Neither do they understand any charges of the bank nor the payment gateway. They want liquidity and access to credit to meet their working capital needs. If there is a charge, they build it in their offering which customers are ready to pay as we are talking of transactions of less than a $ and 2-3% change won’t matter.

That’s where Paytm has a huge advantage of bundling a lending product with the huge distribution of merchants it has built.

There are many opportunities to cross-sell but an active base of 50 million out of 350 installed user base, gives a little confidence to current investors that Paytm can be valued high enough for the cross-sell opportunity.

The non-financial businesses that it started since demonetization do not inspire confidence, and finance may seem to be the way Paytm goes.

Paytm’s rollercoaster started with value-added services in 2010, went up with its wallet business by 2014, scaled even higher in 2016’s demonetization, flattened as it added more lines in 2018, and started going down as competition and business sprawl started hurting a quasi-conglomerate.

But as it gets ready for India’s biggest IPO to date, there is a lot that could go right.

What we know is that Paytm IPO closed with 1.89 times subscription and at an upper price band of Rs 2150/- valuing the company at 1.39 lakh crores, or ~$20Bn.

Paytm, despite its random walks in other markets, is still “the” fintech giant. Its user base, both on merchant and retail is massive. It has a superb brand recall. Its first-mover advantage extends now to the IPO.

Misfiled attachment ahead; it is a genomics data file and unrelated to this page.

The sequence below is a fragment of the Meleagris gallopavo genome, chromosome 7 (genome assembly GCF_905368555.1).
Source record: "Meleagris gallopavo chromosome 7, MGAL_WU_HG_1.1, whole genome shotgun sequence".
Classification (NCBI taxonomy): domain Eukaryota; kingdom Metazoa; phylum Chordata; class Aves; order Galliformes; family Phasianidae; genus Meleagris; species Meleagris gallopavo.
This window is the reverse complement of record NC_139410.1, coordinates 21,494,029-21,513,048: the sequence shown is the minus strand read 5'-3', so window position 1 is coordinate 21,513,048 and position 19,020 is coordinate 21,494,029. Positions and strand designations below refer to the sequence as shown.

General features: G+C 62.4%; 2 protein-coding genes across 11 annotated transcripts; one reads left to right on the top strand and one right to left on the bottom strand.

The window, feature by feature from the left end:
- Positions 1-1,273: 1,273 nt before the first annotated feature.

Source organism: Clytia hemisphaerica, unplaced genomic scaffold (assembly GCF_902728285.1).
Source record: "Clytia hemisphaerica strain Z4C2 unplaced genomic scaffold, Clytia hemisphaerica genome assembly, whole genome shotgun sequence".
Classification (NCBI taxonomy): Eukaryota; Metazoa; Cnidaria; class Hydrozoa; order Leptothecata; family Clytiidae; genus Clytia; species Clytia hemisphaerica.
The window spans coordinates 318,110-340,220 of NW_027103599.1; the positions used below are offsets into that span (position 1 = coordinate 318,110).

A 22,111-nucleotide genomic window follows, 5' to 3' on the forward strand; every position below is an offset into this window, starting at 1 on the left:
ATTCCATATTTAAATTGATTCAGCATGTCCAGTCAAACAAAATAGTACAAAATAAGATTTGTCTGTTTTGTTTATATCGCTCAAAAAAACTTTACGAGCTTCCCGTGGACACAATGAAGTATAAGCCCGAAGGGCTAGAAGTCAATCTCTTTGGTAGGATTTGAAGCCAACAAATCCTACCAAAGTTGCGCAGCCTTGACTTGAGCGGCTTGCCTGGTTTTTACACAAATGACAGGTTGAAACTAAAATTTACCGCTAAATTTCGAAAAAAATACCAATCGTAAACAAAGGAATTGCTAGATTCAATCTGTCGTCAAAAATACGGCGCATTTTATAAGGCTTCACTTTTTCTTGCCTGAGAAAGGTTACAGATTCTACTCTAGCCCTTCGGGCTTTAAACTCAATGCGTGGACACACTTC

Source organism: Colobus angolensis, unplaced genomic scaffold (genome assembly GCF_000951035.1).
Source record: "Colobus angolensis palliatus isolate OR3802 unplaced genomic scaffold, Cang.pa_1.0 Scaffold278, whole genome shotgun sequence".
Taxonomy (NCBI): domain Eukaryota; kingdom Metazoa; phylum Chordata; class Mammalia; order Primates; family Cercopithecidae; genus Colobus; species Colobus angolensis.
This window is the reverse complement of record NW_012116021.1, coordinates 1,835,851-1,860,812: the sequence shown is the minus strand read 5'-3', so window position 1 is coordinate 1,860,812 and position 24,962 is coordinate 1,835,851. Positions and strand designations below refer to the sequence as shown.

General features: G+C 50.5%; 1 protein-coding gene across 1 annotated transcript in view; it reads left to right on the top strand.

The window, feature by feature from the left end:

Business fundamentals have also improved, despite the narrative of many loss-making businesses. Its last few years have solely been focused on deepening its financial services stack, which is in the right direction of cutting out flab.

VSS’ ability to will a company of this size from being a small-town boy 20 years ago is incredible. It would be stupid to take a bet against that ability just yet. 

Overall, believing in Paytm will be believing in India’s fintech story. At this point, there’s a lot of room to grow in a country that has exploded to 25Bn real-time transactions. Paytm’s could be entering the markets at a time when money is easily accessible.

They say it may be about timing, but that’s what building businesses are all about.

As Paytm’s rollercoaster enters the new decade, it looks to be putting the dips of the past behind to strike gold with its IPO.

Authors: Keshav, Nilesh, Varun, Abhinay Design: Mehak, Omkar